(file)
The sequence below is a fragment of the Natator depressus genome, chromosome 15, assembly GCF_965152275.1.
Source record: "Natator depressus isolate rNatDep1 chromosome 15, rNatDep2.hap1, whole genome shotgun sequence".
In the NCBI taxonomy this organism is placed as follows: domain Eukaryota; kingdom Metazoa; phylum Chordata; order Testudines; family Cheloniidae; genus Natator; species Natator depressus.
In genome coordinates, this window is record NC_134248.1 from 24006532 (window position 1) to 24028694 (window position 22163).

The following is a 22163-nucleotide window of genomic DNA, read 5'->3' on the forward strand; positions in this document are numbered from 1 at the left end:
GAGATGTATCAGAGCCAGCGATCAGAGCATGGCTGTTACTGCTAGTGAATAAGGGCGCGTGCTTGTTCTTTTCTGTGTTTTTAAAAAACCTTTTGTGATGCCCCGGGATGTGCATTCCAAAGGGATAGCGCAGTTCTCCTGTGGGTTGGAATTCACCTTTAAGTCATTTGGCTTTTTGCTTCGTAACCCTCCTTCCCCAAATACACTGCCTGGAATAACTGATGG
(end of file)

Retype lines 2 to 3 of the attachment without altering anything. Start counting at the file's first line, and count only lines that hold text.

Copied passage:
Source record: "Natator depressus isolate rNatDep1 chromosome 15, rNatDep2.hap1, whole genome shotgun sequence".
In the NCBI taxonomy this organism is placed as follows: domain Eukaryota; kingdom Metazoa; phylum Chordata; order Testudines; family Cheloniidae; genus Natator; species Natator depressus.